Anna Spargo-Ryan is known for her beautiful way with words. Her novels The Paper House and The Gulf received critical acclaim, while her memoir A Kind Of Magic, released in October 2022, was shortlisted for the Nonfiction Book Award in the 2023 Queensland Literary Awards.
The Melbourne-based author, essayist and freelance writer, Anna was the inaugural winner of The Horne Prize and her short work has been published by the Guardian, The Big Issue, Good Weekend, The Lifted Brow, Kill Your Darlings, The Saturday Paper and many more.
Early in her career, Anna studied Freelance Writing 1 and Creative Writing Stage 1 at the Australian Writers’ Centre, and credits those courses with helping to set her up for career success.
“I learned fundamental industry skills through AWC,” says Anna. “Truly useful things like how to write a pitch or email an editor. I knew I loved to write, and I thought I had some level of ability, but I had no way to put it into practice until I did these courses.”
One thing that stands out as a hallmark of Anna’s writing is the beauty of her sentences and her ability to bring emotion to life on the page. With this in mind, during a recent interview with Anna about her writing practice, I asked her for three tips for writing beautiful sentences.
Anna Spargo-Ryan’s top 3 tips for writing beautiful sentences
Tip #1: The perfectly chosen 10 cent word has more impact than a five dollar word
Don’t be afraid of choosing simple words. A common, simple, even short word that everybody knows, executed, deployed in the right place and the right context can be transformative.
Tip #2: You should be able to hear the music of the sentence
Sometimes when I’m writing, I don’t know what word goes here, but I know what the cadence of the sentence is. Listen to the sound and the rhythm of the words. Not just the ones you’re currently writing – how does it fit in the overall symphony, the rhythm of the sentences around it? Look for the music in it. Listen to it. Writing is so much about listening.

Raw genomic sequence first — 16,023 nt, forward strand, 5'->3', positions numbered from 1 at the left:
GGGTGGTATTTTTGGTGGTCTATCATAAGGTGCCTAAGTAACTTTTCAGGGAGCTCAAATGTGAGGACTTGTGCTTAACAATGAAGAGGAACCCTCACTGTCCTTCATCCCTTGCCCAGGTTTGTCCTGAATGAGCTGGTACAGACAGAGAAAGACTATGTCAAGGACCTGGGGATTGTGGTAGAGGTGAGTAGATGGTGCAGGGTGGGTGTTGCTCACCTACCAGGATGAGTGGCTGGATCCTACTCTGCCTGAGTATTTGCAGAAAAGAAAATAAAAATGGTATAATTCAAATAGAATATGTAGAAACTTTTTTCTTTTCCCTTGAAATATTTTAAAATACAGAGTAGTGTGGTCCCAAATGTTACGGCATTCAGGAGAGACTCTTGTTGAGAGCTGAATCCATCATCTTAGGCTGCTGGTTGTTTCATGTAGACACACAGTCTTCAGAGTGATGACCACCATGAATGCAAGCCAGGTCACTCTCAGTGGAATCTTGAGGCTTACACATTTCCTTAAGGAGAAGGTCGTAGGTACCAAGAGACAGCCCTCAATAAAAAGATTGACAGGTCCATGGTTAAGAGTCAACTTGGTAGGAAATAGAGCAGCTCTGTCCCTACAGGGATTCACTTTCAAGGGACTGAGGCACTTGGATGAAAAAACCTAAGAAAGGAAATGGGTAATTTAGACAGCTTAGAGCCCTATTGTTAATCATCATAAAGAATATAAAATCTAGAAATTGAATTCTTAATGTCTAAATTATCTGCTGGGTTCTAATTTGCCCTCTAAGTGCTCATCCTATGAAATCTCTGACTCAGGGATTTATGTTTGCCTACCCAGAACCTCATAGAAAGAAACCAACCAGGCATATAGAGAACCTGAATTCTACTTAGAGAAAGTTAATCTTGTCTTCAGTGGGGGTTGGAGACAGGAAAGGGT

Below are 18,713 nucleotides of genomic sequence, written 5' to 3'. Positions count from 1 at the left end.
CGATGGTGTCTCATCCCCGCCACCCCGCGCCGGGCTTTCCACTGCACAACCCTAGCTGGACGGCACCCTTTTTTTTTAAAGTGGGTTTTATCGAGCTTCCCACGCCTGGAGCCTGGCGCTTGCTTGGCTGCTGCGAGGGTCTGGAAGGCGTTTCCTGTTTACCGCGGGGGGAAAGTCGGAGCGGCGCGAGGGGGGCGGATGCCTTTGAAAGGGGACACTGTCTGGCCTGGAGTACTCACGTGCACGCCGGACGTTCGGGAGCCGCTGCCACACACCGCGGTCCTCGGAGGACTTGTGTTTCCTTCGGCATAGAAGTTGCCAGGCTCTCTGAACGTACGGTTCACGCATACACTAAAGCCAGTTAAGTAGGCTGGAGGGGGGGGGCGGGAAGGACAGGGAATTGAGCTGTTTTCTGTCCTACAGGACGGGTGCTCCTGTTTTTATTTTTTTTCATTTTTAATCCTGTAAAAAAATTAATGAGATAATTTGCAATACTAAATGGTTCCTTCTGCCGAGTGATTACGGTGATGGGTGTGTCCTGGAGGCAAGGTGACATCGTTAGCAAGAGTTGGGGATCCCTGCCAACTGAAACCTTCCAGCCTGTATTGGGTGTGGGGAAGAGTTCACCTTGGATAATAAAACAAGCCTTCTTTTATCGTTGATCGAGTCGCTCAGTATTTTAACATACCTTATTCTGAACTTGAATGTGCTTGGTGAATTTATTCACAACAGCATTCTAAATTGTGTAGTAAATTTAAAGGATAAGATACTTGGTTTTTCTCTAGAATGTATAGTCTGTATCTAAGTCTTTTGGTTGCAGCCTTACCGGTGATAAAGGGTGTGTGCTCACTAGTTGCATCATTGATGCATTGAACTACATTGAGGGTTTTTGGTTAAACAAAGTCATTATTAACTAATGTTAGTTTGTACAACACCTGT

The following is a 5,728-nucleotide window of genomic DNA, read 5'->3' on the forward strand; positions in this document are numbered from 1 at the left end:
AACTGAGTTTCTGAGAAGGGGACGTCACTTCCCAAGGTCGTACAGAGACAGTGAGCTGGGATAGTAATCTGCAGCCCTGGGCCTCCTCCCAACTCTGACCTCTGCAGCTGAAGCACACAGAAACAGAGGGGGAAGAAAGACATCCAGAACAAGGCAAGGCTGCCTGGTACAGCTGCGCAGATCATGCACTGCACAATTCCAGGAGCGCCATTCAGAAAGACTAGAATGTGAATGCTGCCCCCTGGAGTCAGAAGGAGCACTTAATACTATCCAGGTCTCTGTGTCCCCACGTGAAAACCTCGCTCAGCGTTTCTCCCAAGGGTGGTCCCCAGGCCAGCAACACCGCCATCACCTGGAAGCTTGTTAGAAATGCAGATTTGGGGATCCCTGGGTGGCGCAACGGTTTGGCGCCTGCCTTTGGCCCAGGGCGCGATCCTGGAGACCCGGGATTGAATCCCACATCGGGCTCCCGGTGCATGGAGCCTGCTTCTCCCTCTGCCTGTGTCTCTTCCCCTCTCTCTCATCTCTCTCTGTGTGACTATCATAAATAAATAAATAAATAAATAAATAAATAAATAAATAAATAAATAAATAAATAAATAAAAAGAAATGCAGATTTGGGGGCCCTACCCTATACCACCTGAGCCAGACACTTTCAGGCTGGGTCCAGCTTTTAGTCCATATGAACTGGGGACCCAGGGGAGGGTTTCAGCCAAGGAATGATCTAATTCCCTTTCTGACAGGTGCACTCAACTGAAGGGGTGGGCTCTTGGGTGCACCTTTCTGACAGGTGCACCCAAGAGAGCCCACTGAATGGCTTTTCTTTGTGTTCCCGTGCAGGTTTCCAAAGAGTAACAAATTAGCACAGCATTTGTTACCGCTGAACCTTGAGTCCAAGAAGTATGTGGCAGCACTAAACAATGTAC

The other part of that is dialogue. I love writing dialogue. That’s so much about listening too. Not only literally listening to how people talk and the way in which people interact, and the other things that voices do besides say words, but also listening to the words you’re writing down. The beat, the cadence.
I saw Joan Didion had said something like this – she used an X as a placeholder for words that are to come and had done this for a long time. Later, she realised that the number of Xs corresponded to the sound of the sentence. So she was leaving a gap for a word and, even though she didn’t know what word it was, she knew what it should sound like.
I found that really resonated with me. Sometimes you know what that motion should be before you even know what word goes there – and then you go back and fill that word in later, but you already know what the shape of that sentence is.
Tip #3: End before it’s over
There’s a quote from the American writer Stanley Kunitz, which really struck me: “End on an image and do not explain it.” That’s exactly what writing is. The implied part of writing. The finishing before it’s fully done. And that’s something that usually happens to me – when I get to the end of something, whether the end of an essay, the end of a chapter, the end of a scene – I can hear it coming before I write the words down. End before it’s over.
Allison Tait is the author of three epic middle-grade adventure series for kids: The Mapmaker Chronicles, The Ateban Cipher and the Maven & Reeve Mysteries. A presenter at AWC and former co-host of the So You Want To Be A Writer podcast, Al’s next middle-grade novel will be out in July 2023. Find out more about her at allisontait.com.